Women Performers Speak Out Against Their Objectification, Labeling, and Need To Drive Female Politics 2023

Theatre women have progressed. From the early days when males portrayed women on stage to when the founder of Nigerian travel theatre Hubert Ogunde married and cast his wife in his plays for their social and financial stability.

Female actors, directors, producers, and entrepreneurs exist today. Nigerian theatrical ladies have yet to receive wreaths.

At the 2023 World Theatre Day (WTD), organized by Arojah Royal Theatre (ART) and the National Association of Nigerian Theatre Practitioners (NANTAP), women in the performing arts spoke out against objectification, labeling, and the need to write more aspiring female characters onstage and use theatre to encourage women’s political participation.

Jemimah Angulu, founder of Krump Studios, said dancers’ elegance often misinterpreted as “looseness.” Dancers attract all kinds of individuals because their bodies are their medium. Angulu said that would always be difficult.

However, Mimah (as she is known) also addressed the “strong woman” categorization of industrial executives. A term they fight and appear extremely forceful.

Strong women lead. A self-employed person is working. I’m human, not just powerful. Being in control makes me weak. No. Labels limit you because you must resist them, even indirectly.”

She stated stereotyped norms in certain societies exclude women from venues and chances. “The average man still adheres to cultural norms. Most of them, but not all, will tell you things they think are good for them.”

Actress and founder digital children storyteller (Aunty Shine Shine) Oluwaseun Odukoya stated women must fight the objectification of women in the business by producing outstanding work.

“When you are consistent and your work is always excellent, at some point, you will prove that you are worthy to be reckoned with, and your work will speak for you, whether you are a woman or not.”

Evelyn Otaigwe, a writer and filmmaker, stated women must write more inspirational female characters and promote female political engagement to secure women’s position in theatre.

Women’s political contributions are unknown. Hajiya Abba, a woman politician and activist, has not been properly portrayed in the theatre. Funmilayo Ransome Kuti, Margaret Ekpo, and others like them are unknown for their national achievements.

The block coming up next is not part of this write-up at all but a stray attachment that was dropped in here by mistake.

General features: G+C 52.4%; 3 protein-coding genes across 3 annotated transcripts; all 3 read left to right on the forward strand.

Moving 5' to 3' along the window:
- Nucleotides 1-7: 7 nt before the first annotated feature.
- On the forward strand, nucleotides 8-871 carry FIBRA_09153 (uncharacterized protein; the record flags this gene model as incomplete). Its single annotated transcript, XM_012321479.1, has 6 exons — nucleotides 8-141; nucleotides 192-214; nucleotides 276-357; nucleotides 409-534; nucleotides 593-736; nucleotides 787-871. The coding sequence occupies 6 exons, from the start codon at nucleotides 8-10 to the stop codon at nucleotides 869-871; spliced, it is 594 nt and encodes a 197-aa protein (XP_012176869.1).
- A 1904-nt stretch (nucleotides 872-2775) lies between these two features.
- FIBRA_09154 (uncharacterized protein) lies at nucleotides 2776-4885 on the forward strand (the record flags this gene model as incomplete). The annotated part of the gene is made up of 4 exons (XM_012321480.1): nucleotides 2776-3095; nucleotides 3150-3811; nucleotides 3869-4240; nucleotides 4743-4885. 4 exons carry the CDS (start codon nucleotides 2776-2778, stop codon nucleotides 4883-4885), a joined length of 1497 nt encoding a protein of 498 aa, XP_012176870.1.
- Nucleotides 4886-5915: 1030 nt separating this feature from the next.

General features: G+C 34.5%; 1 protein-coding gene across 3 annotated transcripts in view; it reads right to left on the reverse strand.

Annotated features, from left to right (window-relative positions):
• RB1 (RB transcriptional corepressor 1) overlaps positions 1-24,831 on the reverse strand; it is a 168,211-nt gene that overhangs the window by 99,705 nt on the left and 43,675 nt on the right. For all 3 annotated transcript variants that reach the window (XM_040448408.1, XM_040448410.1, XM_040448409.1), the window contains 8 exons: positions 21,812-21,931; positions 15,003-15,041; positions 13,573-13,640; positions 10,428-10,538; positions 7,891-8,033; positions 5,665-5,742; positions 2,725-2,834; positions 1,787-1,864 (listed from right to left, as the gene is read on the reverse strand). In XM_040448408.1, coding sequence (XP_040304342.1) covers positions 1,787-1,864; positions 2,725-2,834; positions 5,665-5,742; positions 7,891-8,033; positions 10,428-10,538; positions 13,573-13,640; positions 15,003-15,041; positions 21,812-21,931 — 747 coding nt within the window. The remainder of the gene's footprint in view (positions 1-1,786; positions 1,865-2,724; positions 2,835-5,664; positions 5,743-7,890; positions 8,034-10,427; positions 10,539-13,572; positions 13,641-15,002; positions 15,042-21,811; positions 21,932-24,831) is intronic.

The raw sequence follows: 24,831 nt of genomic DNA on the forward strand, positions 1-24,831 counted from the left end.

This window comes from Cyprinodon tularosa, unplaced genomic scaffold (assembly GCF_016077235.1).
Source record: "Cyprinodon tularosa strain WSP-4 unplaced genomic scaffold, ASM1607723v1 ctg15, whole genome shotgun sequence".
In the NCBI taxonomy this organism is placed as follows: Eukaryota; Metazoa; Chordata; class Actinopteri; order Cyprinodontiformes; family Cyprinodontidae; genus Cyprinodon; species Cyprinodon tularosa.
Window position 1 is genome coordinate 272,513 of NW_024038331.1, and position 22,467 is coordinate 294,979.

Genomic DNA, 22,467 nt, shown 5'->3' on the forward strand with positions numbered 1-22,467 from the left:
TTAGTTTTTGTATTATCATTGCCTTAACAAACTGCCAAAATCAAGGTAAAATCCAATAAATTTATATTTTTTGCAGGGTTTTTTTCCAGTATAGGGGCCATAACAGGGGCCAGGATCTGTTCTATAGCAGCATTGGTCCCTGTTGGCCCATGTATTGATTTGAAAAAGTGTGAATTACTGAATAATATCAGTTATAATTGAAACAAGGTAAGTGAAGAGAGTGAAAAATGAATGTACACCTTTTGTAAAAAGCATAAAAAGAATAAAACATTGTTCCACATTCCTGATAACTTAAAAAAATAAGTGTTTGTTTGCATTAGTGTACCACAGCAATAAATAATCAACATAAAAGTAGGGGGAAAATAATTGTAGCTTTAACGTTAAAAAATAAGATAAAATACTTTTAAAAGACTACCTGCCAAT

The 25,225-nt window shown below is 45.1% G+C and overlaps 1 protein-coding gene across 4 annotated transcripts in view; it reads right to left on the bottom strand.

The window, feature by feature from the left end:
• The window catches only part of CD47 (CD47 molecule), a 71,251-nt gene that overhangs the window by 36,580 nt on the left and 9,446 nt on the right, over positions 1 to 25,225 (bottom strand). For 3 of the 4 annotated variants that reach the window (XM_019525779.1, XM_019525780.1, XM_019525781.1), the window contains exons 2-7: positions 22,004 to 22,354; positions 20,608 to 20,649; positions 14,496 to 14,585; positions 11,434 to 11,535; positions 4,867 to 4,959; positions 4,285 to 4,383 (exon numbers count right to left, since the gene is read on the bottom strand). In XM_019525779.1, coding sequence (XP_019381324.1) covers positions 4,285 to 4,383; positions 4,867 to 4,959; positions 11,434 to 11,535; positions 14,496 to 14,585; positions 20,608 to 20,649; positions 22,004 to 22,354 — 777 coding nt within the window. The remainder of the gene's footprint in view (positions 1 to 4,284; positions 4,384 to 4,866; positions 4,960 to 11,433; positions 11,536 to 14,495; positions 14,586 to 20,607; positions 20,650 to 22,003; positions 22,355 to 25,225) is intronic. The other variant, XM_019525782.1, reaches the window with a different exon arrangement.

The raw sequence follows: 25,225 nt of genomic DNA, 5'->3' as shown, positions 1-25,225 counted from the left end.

“The stage is the best tool for advocacy, especially when we use community theater and get people involved in the process and go through the challenges and solutions. It’s powerful. It remains.”

Otaigwe stated, “There is reason why the theatre is not thriving. Women artists must encourage more women to engage. We are society. As Nigerians, we face similar issues.

“When more participants, when more art practitioners join in policy making and law implementation, then the government will understand what needs to be done in the field of theatre. They’d continuously advocate worldwide standard bills since they know the benefits and the theatre’s business viability. If there are few of us in the polity, our voice will be quieter. The more we are, the better the theater.” said Otaigwe.

Mimah values entrepreneurship. It is essential for male and female artists in all fields to make a living.

Art communicates. It expresses. However, practitioners do this for a living and will not be satisfied or reach their potential if they are not profiting from it. Artists without entrepreneurship training will fail and be disappointed. I’ve been frustrated, therefore we need to discover how to make money without art, directly or indirectly.

Mimah advised working with like-minded individuals or venues to avoid compromising their art’s message.

“Part of the key factors and unique angles of our own entrepreneurship is seeking spaces that believe in our vision, not just in its possibility, but in the message itself.”

ART creative director Jerry Adesewo told LEADERSHIP Books & Arts that the NANTAP chose to highlight women in theatre at this year’s WTD to recognize their contributions to the industry, regardless of cost.

“We celebrate women across the space, but when they tell you their story, you’ll understand it was not easy, and that it took a lot from them, yet they don’t get their deserved flowers,” said Jerry.

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